Well this is one that slipped below my radar, it appeared on Pinions July newsletter, just as I had switched myself into holiday mode. This is a very handsome looking watch. I hope to get to see one at Salon QP.
Well why not, why should I concentrate my commentary on “British” watches to mechanical time keepers. Part of the quirky London brand Hoptroff’s range is this Mecca watch.
It offers not only time and seconds, but also the direction to Mecca and the times of Fajr, Dhuhr, Asr, Maghrib and Isha
Under the elegant exterior, a built-in magnetometer in the timepiece and a Bluetooth transceiver to access the GPS in your phone, are used to determine the direction to Mecca and the prayer times.
950 Platinum £9000 + sales tax
Britannia Silver £1650 + sales tax
Available November 2014
Pre-orders now being taken
Last month saw the announcement a further “British” watch company, Garrick, founded by David Brailsford and two friends. They aim to produce a watch brand of “a distinctly British character”.
The first Garrick London watch, the sm301, a stainless steel time only model will be based around a hand wound Swiss Unitas 6498.1 movement, modified and enhanced in Britain with hand-bevelled bridges and thermally blued screws, then housed in a 316L stainless steel case manufactured by an English company.
The 42mm Shaftesbury are going to include a machined brass enamelled dial, and raised steel chapter rings secured with blued screws, for the hours and minutes track and small-seconds dial. It claims a 42-hour power reserve and will initially be offered only on alligator or leather straps.
Pricing hasn’t been confirmed on the Shaftesbury yet, but is expected to be around £3,000.
Image to be updated
I found this explanation of when a watch can be described as “English”. I assume the rules also would count for the other British countries. This is therefore a is quiet an important question for the purposes of this blog.
This is clearly an important question for Schofield Watches who published this explanation on their website.
According to the law, if a watch company wants to have ‘Made in England’ written on the dial, then England must be the place where the watch ‘underwent its last substantial, economically justified processing or working’. More recently a draft EU proposal recommends that watches will only be able to say they are ‘Made in England’ if at least 45% of the ‘value content’ can be attributed to this country.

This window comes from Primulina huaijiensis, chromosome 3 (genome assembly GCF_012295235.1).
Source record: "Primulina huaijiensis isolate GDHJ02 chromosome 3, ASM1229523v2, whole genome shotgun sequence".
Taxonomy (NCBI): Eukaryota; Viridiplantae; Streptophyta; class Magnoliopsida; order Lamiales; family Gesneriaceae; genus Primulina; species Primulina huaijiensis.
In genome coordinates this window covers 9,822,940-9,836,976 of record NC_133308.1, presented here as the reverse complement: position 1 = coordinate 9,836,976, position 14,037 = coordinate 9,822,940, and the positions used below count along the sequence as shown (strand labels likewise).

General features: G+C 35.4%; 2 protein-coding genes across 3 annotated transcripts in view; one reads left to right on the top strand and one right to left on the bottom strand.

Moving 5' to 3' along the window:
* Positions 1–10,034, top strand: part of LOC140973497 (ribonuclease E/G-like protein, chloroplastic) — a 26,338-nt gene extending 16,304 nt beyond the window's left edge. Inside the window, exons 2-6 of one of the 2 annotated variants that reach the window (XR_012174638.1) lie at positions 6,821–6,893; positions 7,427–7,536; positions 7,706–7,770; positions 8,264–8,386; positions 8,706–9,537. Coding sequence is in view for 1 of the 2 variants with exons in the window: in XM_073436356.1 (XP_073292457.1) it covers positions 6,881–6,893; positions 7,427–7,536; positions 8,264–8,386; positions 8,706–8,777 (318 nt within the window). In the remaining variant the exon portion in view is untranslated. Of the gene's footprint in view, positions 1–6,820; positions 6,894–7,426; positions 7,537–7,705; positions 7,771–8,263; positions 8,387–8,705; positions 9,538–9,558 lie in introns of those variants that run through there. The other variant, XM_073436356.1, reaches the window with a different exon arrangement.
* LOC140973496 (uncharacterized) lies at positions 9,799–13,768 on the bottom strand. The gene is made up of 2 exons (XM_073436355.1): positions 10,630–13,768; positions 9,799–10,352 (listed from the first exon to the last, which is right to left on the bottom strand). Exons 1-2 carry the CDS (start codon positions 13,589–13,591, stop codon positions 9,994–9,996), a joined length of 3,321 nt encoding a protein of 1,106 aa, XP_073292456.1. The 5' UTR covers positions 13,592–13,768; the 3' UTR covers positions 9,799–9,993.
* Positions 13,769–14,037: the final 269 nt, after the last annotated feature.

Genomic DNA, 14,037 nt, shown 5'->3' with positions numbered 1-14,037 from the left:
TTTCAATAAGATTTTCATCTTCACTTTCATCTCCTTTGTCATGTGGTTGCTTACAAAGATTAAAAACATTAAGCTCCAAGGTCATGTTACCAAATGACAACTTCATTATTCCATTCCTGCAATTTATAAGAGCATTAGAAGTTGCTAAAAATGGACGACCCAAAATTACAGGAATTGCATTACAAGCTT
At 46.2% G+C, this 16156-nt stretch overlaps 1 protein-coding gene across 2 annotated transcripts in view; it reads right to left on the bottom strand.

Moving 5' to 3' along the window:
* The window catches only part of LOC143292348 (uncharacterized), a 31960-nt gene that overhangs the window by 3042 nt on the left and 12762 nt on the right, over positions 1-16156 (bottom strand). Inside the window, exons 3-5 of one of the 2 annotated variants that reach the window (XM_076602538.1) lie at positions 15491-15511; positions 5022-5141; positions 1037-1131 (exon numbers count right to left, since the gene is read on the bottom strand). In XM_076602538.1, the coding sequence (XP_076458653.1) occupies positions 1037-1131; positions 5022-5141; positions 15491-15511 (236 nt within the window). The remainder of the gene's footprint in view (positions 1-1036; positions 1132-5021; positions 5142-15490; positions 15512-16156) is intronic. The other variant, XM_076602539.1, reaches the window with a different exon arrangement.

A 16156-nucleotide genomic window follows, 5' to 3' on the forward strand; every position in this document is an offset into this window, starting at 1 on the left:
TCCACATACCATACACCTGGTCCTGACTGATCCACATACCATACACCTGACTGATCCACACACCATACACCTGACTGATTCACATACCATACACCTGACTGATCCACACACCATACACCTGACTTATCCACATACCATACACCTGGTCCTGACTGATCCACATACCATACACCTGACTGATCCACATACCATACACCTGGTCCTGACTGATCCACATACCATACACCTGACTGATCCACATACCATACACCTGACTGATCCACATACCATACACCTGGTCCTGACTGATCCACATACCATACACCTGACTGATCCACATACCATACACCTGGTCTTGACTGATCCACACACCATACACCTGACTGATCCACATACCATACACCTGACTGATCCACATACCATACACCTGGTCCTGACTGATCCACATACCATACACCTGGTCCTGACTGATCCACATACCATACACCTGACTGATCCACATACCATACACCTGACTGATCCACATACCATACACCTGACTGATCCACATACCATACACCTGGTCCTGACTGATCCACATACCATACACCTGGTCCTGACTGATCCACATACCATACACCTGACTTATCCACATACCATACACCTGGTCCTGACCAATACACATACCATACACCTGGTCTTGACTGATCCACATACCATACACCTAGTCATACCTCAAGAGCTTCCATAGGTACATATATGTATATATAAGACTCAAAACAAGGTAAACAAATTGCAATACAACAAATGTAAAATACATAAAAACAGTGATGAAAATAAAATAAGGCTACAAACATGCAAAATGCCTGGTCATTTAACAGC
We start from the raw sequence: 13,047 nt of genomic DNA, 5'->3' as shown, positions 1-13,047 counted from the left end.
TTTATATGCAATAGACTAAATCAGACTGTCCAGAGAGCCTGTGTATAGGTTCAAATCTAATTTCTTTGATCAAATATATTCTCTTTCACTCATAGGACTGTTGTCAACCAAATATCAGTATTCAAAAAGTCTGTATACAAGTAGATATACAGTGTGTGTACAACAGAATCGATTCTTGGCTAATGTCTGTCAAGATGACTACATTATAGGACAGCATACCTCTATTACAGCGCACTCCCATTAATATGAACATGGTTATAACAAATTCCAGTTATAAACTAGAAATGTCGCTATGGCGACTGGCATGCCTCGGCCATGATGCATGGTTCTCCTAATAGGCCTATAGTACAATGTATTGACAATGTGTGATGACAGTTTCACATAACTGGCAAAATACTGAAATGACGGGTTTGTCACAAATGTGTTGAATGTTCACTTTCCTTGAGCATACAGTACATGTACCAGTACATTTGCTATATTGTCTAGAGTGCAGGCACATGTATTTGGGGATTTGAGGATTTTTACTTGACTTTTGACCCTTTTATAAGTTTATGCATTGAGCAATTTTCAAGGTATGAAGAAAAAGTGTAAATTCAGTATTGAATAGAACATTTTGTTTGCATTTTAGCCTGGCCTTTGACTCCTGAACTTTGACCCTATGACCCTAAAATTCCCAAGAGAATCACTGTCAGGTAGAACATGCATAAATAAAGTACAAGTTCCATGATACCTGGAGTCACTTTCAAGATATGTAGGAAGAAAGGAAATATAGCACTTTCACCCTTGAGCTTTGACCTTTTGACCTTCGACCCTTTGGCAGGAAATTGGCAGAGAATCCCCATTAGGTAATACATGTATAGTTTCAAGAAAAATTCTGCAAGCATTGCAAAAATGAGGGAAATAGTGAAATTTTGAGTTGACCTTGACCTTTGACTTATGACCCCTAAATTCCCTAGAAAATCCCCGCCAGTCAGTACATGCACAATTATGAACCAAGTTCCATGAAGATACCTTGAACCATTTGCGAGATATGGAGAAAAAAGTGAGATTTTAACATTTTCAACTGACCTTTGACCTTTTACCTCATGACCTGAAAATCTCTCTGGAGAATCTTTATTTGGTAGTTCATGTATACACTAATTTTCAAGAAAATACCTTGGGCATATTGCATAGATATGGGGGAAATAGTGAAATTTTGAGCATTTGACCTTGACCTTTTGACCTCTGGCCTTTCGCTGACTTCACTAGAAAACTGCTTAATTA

Though we acknowledge the current definition and the proposed new legislation, at Schofield we have always said that we need much more for one of our watches to carry the ‘England’ motif.Clarity of process is essential. ‘England’ on the dial is not a cheaply won marketing tool nor is it something to be manipulated, but rather an aspiration to achieve with ‘industrious effort’. Endeavour must also be encouraged and commended as we seek to re-build the watch industry in this country returning it to the forefront of the global stage.Until May 2013 all Schofield watches were designed in England and made in Germany, the dial therefore stated ‘Germany’. Since then our watches have been designed and assembled in England. According to the current law all of our watches could have England written on the dial. In spite of this the Signalman and the DLC still retain the Germany label as we feel this to be the most sincere and appropriate description. By contrast our newest models, the Blacklamp Carbon and Beater, will have England on the dial. It is almost entirely made in England and we believe the details of its design and manufacture, the effort made and the endeavour warrant the label.The Blacklamp Carbon – Made in England 100% – Watch assembly in England 85% – Value content of Blacklamp attributed to England 100% – Watch Design in England 98% – Value content of associated Blacklamp items attributed to England 100% – Assembly of associated Blacklamp items in England.
These numbers will I imagine surprise lots of watch enthusiasts who imagine that the movement is the key ( most expensive ?) part of a watch. Well apparantly it is not, I have seen the cost of the Unitas movement used by Schofield is only a couple of hundred dollars.
But surely the definition of orgin should take into account what makes rhe watch tick ?
I must admit to having a soft spot for Pinion watches especially after having a chat with founder Piers Berry at the QP show last year. The brand remaining at the forefront of my mind as I use their watch app on my iPhone.
I am now trying to catch up on the news during my period of “writers block”. I have just spotted a press release from a few days ago announcing the latest Pinion watch, the Revival 1969, which will be produced as a limited edition of 100 pieces. The key feature of this Pinion’s first chronograph being the use of NOS Valjoux 7734 hand-wound movements from 1969.
Here’s a link that gives more information – http://www.pinionwatches.com/revival-1969/
Bremont: a turbulent take-off for high flying design – FT.com
When he went looking for someone to make sapphire crystals and ruby jewels for his boutique brand, British watchmaker Robert Loomes discovered a company in north London that specialized in making unusual lenses for cameras. The machines they were using to polish those lenses, he realized, were originally designed and used for making watch crystals 70 years ago. Loome immediately contracted the company to make his parts, because he doesn’t miss an opportunity, especially when it has to do with unorthodox production.
Loomes’ company, Robert Loomes & Co., makes gorgeous watches in small, limited editions of 50 or 100 pieces. They contain new old stock Smiths movements, extensively reworked and signed, simply: “Robert Loomes, made in England.” The Loomes name is as good as a crest. Watchmaking is in Robert Loomes’ blood, and so is England: His father, Brian Loomes, wrote several definitive texts on the subject of antique clocks; but the family traces its watchmaking roots farther back, all the way to the 1600s, to one Thomas Loomes.